Within a year my family moved again, this time just across town, but that
put me in a different school from Thuy and our friendship faded in the
I soon made a new best friend whose name was Lisa. Lisa was Vietnamese-American. Lisa’s dad had been a
U.S. soldier in
Vietnam. That is where he met and married Lisa’s
mother. Sometimes Lisa and I asked
her mom to tell us what it had been like in Vietnam. She showed us some beautiful pictures
and jewelry while she told us her stories.
I liked to be at Lisa’s house with her and her family. And yet, back at my house, I was getting
a very different kind of message from my mother’s boyfriend. We lived in the lower level of a big old
house that had been turned into a duplex.
Upstairs there was a family of two adults and several children who had
recently immigrated from Vietnam. My mother’s boyfriend disliked the
family for no reason I could discern except that they were not like him. He complained that they didn’t know
English and that he didn’t like the smell of their food. He made assumptions about their
character and their motivations and used racist slurs to describe them in casual
conversation. I rejected his
language and told him I thought he was wrong. And yet there was the message every
day: white people are better than
people of color.
The summer before I was to begin high school, I realized that
I had a choice. There were two high
schools in my town and I lived right on the dividing line. Somehow, without anyone ever explaining
it to me, I knew that it would be better for me to go to the one where more of
the kids from well off families would be going. Turned out that also meant that was the
school where more of the white kids in the town would be going. As a result, race kind of faded into the
background for a while. Almost all
of the teachers and the vast majority of my peers were white. I cannot remember
any conversations even acknowledging the religious or cultural differences
between the white students and the few students of color in my classes. Two contradictory messages: white is just normal and we should all
But I wasn’t colorblind. I noticed race and ethnicity and I was
interested in the difference it makes.
My first week on the campus of Westfield State College, a small,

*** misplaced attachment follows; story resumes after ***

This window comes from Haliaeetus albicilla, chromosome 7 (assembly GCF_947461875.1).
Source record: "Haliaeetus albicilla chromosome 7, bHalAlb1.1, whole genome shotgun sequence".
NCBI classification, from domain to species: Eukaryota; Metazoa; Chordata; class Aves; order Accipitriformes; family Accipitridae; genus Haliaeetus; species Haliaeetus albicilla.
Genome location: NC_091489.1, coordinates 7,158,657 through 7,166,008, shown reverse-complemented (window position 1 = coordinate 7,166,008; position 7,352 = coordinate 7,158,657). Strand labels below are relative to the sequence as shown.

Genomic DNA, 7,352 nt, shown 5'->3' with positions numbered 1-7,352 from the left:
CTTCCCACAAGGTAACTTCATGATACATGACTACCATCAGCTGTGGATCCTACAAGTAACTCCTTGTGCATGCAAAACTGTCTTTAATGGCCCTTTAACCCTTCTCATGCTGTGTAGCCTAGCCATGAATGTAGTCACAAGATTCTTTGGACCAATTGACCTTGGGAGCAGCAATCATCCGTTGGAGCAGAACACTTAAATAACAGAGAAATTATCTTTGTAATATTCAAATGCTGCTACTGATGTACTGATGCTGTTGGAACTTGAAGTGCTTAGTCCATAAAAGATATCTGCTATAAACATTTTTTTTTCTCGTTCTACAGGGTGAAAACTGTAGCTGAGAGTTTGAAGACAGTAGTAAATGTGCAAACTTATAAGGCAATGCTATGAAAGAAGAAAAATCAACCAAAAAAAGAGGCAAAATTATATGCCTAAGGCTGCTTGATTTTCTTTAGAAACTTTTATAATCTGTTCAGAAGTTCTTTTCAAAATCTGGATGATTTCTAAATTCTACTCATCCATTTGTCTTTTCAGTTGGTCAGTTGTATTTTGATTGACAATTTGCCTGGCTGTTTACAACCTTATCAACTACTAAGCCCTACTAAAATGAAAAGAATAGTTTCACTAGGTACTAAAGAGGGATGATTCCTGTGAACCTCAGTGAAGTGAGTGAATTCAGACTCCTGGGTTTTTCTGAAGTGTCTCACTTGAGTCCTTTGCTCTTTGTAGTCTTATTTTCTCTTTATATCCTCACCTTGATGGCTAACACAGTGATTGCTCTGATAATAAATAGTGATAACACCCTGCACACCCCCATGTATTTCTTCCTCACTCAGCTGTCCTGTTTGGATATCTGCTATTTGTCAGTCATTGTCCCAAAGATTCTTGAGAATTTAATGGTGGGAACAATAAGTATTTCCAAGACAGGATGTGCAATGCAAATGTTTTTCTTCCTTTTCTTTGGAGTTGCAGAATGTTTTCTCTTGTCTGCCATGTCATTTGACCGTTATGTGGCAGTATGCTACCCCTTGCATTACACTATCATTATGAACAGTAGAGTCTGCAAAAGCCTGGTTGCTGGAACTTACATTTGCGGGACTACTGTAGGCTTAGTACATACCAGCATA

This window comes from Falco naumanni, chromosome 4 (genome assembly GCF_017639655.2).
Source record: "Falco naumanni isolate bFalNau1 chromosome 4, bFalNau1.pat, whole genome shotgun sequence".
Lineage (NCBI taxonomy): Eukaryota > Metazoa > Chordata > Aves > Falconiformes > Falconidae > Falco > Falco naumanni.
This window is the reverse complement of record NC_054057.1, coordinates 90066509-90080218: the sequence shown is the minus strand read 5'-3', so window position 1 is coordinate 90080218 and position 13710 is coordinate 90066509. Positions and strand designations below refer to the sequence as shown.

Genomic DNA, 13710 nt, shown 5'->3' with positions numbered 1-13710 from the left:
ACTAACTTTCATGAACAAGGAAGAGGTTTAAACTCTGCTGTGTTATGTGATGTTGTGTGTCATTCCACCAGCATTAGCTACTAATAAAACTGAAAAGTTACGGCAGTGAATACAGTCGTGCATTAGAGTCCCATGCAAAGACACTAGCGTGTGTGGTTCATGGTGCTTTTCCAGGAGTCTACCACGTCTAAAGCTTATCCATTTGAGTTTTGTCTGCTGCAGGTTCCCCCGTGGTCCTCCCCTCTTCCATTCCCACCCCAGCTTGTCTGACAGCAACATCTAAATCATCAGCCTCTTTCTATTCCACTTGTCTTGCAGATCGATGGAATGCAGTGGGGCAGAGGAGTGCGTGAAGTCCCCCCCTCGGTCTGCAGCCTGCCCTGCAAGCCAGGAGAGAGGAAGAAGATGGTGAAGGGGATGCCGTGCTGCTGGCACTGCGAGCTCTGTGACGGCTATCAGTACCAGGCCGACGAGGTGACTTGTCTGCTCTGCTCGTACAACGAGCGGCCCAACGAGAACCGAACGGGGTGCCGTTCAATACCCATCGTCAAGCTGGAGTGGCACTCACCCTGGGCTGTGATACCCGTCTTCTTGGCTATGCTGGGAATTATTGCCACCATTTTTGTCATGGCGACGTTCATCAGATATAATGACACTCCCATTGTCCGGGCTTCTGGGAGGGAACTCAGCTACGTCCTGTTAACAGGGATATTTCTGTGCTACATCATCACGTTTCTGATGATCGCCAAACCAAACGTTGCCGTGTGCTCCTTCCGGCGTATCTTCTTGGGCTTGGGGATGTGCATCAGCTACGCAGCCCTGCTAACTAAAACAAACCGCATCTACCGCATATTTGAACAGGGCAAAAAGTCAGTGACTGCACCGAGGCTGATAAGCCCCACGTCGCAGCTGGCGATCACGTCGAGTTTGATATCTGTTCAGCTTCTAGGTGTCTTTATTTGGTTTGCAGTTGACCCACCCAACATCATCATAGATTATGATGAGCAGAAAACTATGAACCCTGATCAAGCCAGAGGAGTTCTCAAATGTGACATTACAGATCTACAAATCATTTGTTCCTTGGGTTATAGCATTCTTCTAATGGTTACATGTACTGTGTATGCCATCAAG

predominantly white state school in Western Massachusetts, I saw an ad for a meeting of a
student club called the Third World Organization. I attended the meeting by myself and
decided within minutes that I had made a mistake. I was the only white person in the room
and I quickly deduced that this group must be the group for people of color on
campus. I didn’t go back. I figured it wasn’t my space.
Two years later when I transferred to Smith College, I was required with all the other
entering students to attend a day long anti-oppression training led by the
National Coalition Building Institute.
For the first time in my life I was invited and encouraged to have
conversations about race and class and ability and sexual orientation in an open
and structured environment. I
remember that day as a day of epiphanies and I count that day as the day I
decided I would learn a new way.
These are some of the contours of my racial identity
journey. All of us who dwell in
this country have a story about the formation of our racial identity. And for those of us who are white, that
story includes an education in racism.
This is not an education we asked for, nor one which we could deny. It was given whether we wanted it or
not. Racism is woven into the very
fibers of our identity as Americans.
Our country was literally founded upon racism—it was created with the
genocide of millions of Native Americans and built with the enslavement of
millions of Africans. Our country
has been defined by racism—through policy and through law the leaders of our
nation affirmed time and time again that white people were to be privileged over
people of color. This is not a
history we are proud of and thus it is not a history we are eager to
I am grateful for historians like Taylor Branch, the prize
winning author of the monumental three volume work detailing the history of the
civil rights movement, who believes it is important for us to learn from all our
history. In his research Branch
recovered a story from Alabama that bears telling. It used to be that Alabama law required all
political parties to have an official emblem out of consideration for voters
without solid literacy skills. In
1870, five years after emancipation, the Democratic Party in Alabama adopted the
emblem of a white rooster inscribed with the words “White Supremacy for the
Right.” The emblem and motto held
throughout the long years of Jim Crow.
In 1966 Stokley Carmichael went to Lowndes County, AL, to organize black people who would be
voting for the first time. Among
the people he organized was a group of sharecropper women who decided that if
they were going to risk their lives to vote (the FBI was telling them that if
they voted they would be shot) then they ought to go ahead and run for office
while they were at it. So they
organized workshops on the various offices that would be up for election and
decided that they would name themselves the Lowndes County Freedom
Organization. Next they needed an
emblem. Being farm people, they
asked themselves, what scares roosters.
They decided that cats chased chickens so they would have an emblem based